John Donne’s poems are similar in their content. They usually point out at same topics like love, lust, sex and religion; only they are dissimilar in the feelings they express. These subjects reflect the different stages of his life: the lust of his youth, the love of his married middle age, and the piety of the latter part of his life. His poem,’ The Flea’ represents the restless feeling of lust during his youthful days but it comes together with a true respect for women through the metaphysical conceit of the flea as a church in the rhythm of the sexual act.
The speaker in "The Flea" is a restless, would-be lover who is trying to convince his beloved to give her virginity to him. Therefore, to convince his lover, the speaker employs a flea that is buzzing around the two to form three arguments. The first stanza compares sexual intercourse to two people being bitten by the same flea. Both are connected by "two bloods mingled (Donne 1081)"; and the act of sex is defined by the mixing of fluids, not an act of love or lust. Yet the tone of the passage is one of playful curiosity, which suggests the smile on the face of the speaker as he envisions achieving his lusty goal. We can see the playfulness in his selection and treatment of the subject. A flea is not a normal object held in the light of love; in raising this conceit, we can see the unconventional way the speaker tries to sell his argument. He acts jealous of the flea because it received her blood “before it woo (1081).” The argument is not intense or angry; it ends with a mock sigh: “And this, alas, is more than we would do (1081).” The playful conceit of the first stanza lays the ground for the more outlandish claims of the second and third.
The speaker next takes a more impassioned tone as he seeks to save the flea’s life and embellishes his original conceit. As in the other stanzas, this arranges its four supporting arguments into three couplets and a triplet by rhyme. However, whereas the first stanza loosely held the ideas to couplets, the second shows more organization in thought. This further structure is necessary to support the conceit of the flea as a holy church. The support for this idea is arranged into the following four sub-argument: one, do not kill the flea, because we have conceived within it; two, thus, the flea is like a “marriage bed,” and by extension, a “marriage temple”; three, despite your parents’ and your concerns, that’s the way it is; and four, if you kill the flea, you commit three sins – killing me, killing yourself, and sacrilege by violating the sanctity of the marriage temple. Note that Donne does present an argument to seduce his beloved in this stanza. His words are filled solely with reverence and concern for the flea. Through this, we can see the earnestness and seriousness of the passion he has for his beloved: the sanctity of their relationship – even their surrogate relationship within the flea – is sacred to him.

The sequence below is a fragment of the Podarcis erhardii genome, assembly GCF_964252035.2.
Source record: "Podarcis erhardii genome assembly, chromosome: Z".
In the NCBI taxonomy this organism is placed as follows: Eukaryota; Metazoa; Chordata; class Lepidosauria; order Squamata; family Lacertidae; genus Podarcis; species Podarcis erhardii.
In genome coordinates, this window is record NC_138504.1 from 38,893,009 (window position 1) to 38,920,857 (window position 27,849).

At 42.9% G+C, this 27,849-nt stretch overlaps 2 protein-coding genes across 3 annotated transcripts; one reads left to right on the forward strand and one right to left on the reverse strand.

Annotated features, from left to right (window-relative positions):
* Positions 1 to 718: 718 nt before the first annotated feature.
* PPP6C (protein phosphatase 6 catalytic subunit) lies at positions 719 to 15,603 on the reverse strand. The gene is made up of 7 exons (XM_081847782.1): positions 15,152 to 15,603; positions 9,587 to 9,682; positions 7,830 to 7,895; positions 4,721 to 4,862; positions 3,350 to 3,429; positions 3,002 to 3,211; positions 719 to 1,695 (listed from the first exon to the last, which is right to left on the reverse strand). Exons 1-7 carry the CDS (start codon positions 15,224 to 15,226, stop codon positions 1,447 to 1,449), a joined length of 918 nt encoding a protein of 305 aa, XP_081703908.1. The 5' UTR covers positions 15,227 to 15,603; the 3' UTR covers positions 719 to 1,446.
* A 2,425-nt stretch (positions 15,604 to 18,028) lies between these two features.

Finally, the woman...